A kalos cup currently on display at the Archaeological Museum of Rhodes depicts a youth flattening the ground at the palaestra, an area set aside for wrestling, boxing, and other athletic activities.
A black-figure olpe or jug, currently in the archaeological museum of Rhodes, features a scene with a character who has been identified as the god Apollo. On what is this identification based?
Throughout the centuries, the acropolis of Ialysos has been the site of a number of religious buildings. Let’s take a look at these structures.
The island of Rhodes is rich in history, with a variety of museums, art galleries, and archaeological sites to visit.
A discussion centred on a votive relief in the Archaeological Museum of Rhodes that looks older than it really is.
A brief look at a depiction of an armed youth on the inside of a beautiful red-figure cup from Rhodes.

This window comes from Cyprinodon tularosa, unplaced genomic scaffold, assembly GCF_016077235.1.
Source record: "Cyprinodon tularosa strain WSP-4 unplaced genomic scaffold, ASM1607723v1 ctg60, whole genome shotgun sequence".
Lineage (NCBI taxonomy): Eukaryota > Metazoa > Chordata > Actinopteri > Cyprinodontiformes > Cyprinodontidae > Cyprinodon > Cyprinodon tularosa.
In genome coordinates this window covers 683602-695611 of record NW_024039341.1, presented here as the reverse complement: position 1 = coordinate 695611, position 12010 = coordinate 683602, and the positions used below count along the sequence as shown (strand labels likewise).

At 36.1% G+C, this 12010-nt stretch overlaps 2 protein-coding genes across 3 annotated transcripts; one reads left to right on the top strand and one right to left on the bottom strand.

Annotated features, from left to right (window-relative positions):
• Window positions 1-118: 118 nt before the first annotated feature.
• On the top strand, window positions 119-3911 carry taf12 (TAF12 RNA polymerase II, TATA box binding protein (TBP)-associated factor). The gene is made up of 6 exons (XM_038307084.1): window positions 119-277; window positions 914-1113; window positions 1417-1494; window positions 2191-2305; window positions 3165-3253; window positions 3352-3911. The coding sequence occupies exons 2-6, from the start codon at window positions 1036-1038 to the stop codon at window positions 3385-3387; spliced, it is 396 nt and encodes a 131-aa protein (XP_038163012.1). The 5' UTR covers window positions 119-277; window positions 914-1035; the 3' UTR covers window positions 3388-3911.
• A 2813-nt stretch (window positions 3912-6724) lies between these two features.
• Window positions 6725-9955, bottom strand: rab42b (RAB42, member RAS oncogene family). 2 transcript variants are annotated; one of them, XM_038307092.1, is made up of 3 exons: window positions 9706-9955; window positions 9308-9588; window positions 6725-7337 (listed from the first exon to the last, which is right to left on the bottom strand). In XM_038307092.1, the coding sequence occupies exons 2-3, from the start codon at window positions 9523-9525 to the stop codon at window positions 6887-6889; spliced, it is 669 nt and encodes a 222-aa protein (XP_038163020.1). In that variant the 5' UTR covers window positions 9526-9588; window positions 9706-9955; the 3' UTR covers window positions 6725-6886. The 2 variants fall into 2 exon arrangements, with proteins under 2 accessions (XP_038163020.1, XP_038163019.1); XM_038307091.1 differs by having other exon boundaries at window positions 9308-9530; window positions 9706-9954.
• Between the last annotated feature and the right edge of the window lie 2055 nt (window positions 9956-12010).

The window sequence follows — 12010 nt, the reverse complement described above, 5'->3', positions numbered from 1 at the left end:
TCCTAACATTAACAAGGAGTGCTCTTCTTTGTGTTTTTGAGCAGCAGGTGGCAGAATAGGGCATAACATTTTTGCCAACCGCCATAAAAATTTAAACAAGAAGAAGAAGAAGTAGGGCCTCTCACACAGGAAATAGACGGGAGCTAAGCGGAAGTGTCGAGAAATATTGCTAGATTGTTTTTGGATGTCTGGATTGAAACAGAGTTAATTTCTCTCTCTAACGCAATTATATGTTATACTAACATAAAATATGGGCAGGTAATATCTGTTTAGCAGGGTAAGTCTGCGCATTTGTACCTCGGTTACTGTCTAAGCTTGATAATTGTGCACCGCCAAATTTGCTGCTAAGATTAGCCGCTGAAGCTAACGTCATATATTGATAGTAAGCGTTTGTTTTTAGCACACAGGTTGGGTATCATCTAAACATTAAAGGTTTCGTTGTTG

The ruins of the temple of Apollo on the acropolis of Rhodes. Part of the northeastern side of this temple has been restored, giving some idea of what the original structure must have looked like. All buildings on the acropolis date from the Hellenistic era.
A column drum photographed on the acropolis of Rhodes, near the stadium.
A male peacock photographed at the archaeological site of Ialysos, Rhodes. In ancient times, the peacock was sacred to Hera.
View across the ancient site of Kamiros on the island of Rhodes. The remains of the walls that you see here are probably just the stone sockles of the original houses.